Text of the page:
The latch also comprises an indexing means for each slide 44, 46 in the cap 42, as described above. Thus, each slide 44, 46 can occupy a series of discrete fixed positions, in reference to the cap, comprised between first and second extreme positions.

FIGS. 5a, 5b, 5c and 5d have, in a longitudinal cross-sectional plane, a kinematic decomposition between these extreme positions. Thus, the adjustment of the length of the locked bracelet to the point of extension of the buckle when the bracelet is unlocked is explained in the figures. It will be noted that the respective movements of the slides can be done independently of one another.

In FIG. 5a, the two slides 44 and 46 are in their first extreme position. The latch 40 is locked. Each slide 44, 46 is essentially situated in each housing of the cap 42 so that the ends 54a, 54b of the latch are at a minimal distance.

FIG. 5b shows the locked latch 40 in which each slide 44, 46 is partially extracted from its slide-way 56a, 56b such that the ends 54a, 54b of the latch are at a distance comprised between the minimum and maximum distances.

FIG. 5c shows the latch 40 unlocked. Each slide 44, 46 is in its second extreme position and is essentially situated outside the housing such that each first segment and each of the articulation means 49, 51 of the slide can be extended. This is the case in FIG. 5d, where the ends of the latch 54a, 54b are at a maximum distance whereas the buckle of the bracelet is extended.

The slides are therefore kept folded in the housings by the cap in all of the positions, except in their second respective extreme position.

In one advantageous embodiment, the slides are kinematically connected. They slide simultaneously, by a same distance increment, in opposite directions. One skilled in the art may refer to FIG. 6 to obtain a non-limiting example of one such embodiment. Each slide 72, 74 is provided with a rack 76, 78 positioned on the second segment. The racks 76, 78 are arranged to mesh with a pinion 80 rotatably mounted in the cap 82 of the latch.

FIG. 7 shows a top view of a cutting plane of the latch in which the arrangement of the racks with the pinion is explained.

FIGS. 6 and 7 also make it possible to illustrate the advantage of kinematically connecting the slides 72, 74. In fact, only a single slide needs to be provided with indexing means, which will perform that function for both slides, so as to adjust the length of the two strands of the bracelet simultaneously and lock/unlock the latch. In the case where two distinct indexing means are implemented, so as to improve the safety of the device, these two distinct indexing means can be on that same slide (as illustrated) or on the second.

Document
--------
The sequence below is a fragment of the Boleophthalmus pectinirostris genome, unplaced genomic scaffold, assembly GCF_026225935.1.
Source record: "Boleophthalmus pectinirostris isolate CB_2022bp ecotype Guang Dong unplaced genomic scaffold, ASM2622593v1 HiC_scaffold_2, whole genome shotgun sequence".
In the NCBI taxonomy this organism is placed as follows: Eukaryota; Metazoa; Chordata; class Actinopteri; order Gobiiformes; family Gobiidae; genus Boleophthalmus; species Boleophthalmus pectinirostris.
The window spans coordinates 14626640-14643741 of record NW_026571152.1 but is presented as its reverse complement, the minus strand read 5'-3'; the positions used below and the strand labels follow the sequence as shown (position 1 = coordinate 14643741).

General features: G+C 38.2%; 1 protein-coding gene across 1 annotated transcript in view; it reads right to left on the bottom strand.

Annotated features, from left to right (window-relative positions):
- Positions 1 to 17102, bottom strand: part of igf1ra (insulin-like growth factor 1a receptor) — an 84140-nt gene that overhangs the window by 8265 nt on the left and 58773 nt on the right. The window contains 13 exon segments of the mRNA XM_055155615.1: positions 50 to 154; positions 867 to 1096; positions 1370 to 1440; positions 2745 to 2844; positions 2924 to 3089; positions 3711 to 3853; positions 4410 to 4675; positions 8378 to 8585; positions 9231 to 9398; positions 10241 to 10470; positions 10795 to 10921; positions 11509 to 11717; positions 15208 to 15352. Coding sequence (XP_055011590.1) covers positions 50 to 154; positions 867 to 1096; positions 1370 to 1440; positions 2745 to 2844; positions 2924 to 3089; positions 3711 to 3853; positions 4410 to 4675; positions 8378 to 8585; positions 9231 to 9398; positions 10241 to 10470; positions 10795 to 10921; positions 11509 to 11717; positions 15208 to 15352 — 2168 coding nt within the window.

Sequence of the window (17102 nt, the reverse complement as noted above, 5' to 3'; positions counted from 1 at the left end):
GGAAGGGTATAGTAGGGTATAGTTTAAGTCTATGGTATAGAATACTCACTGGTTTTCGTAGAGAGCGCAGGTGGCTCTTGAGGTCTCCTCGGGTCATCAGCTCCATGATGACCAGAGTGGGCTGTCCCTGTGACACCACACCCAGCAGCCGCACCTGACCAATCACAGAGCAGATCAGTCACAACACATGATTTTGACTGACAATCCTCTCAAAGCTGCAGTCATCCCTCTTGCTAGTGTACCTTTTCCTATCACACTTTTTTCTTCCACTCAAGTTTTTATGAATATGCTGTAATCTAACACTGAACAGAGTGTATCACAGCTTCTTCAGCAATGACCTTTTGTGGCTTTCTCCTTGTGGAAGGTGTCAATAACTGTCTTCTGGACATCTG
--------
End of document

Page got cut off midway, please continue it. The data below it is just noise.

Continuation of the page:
Furthermore, a crown or a knurling-roller can advantageously be arranged on the cap 82 so as to drive the pinion and continuously adjust the length of the bracelet, compare the adjustment according to discrete positions of the bracelet defined by the notching of the latch. In that case, there is no longer a notching cooperating with an indexing finger. The maintenance device is replaced by sufficient friction exerted at the actuator or other means for blocking the crown or the knurling roller accessible to one skilled in the art, so as to allow sufficient locking of the latch. It is also possible to consider maintaining the pinion using a jumper spring or another suitable system, while providing for a disengageable connection of the crown and the pinion, through two edged toothings situated opposite one another and kept spaced apart by a spring. The user must stress that spring to engage the connection and rotate the pinion 80. Depending on the choice of construction, the stress may be exerted through traction or pressure. It is also possible to provide for locking the pinion using a click, which the user can actuate. The latter will have to release the pinion by actuating the click and turn the knurling roller at the same time.

Furthermore, the bottom of the cap 82 can also include a groove 84 arranged to guide the slides. To that end, the second segment can be provided with a lug cooperating with the groove, these elements forming an additional guide means. This also makes it possible to keep the rack engaged with the pinion over the entire travel of the slide.

The cap 82 can also be provided with an intermediate plate 11, visible in FIGS. 2 and 3, making it possible to divide the housing into two parts: a first, lower part in which the second segment 77, 79 of each slide slides, and an upper part in which the first segment of each slide slides. The intermediate plate in particular makes it possible to keep the lug of each second segment 77, 78 engaged in each groove 84 of the cap 82.

Thus proposed is a latch making it possible, through a simple action on either of the actuators, to easily modify the length of the bracelet to make it more comfortable without requiring that the watch be removed or that the bracelet be extended and the latch locked/unlocked to put the watch on the wrist or remove it therefrom. The actuators make it possible both to free the maintenance device so as to unblock the indexed position and to move the slide relative to the slide-way. The user must therefore exert a deliberate action on the actuator(s) to keep the maintenance device in a “free” position making it possible to move the slide and, at the same time, to exert a second deliberate action on the actuator(s) to move the slide. Optimal security is therefore procured. It will also be noted that all combinations are possible, for a latch of the butterfly type, for which only part of the latch is slidingly mounted relative to the cap.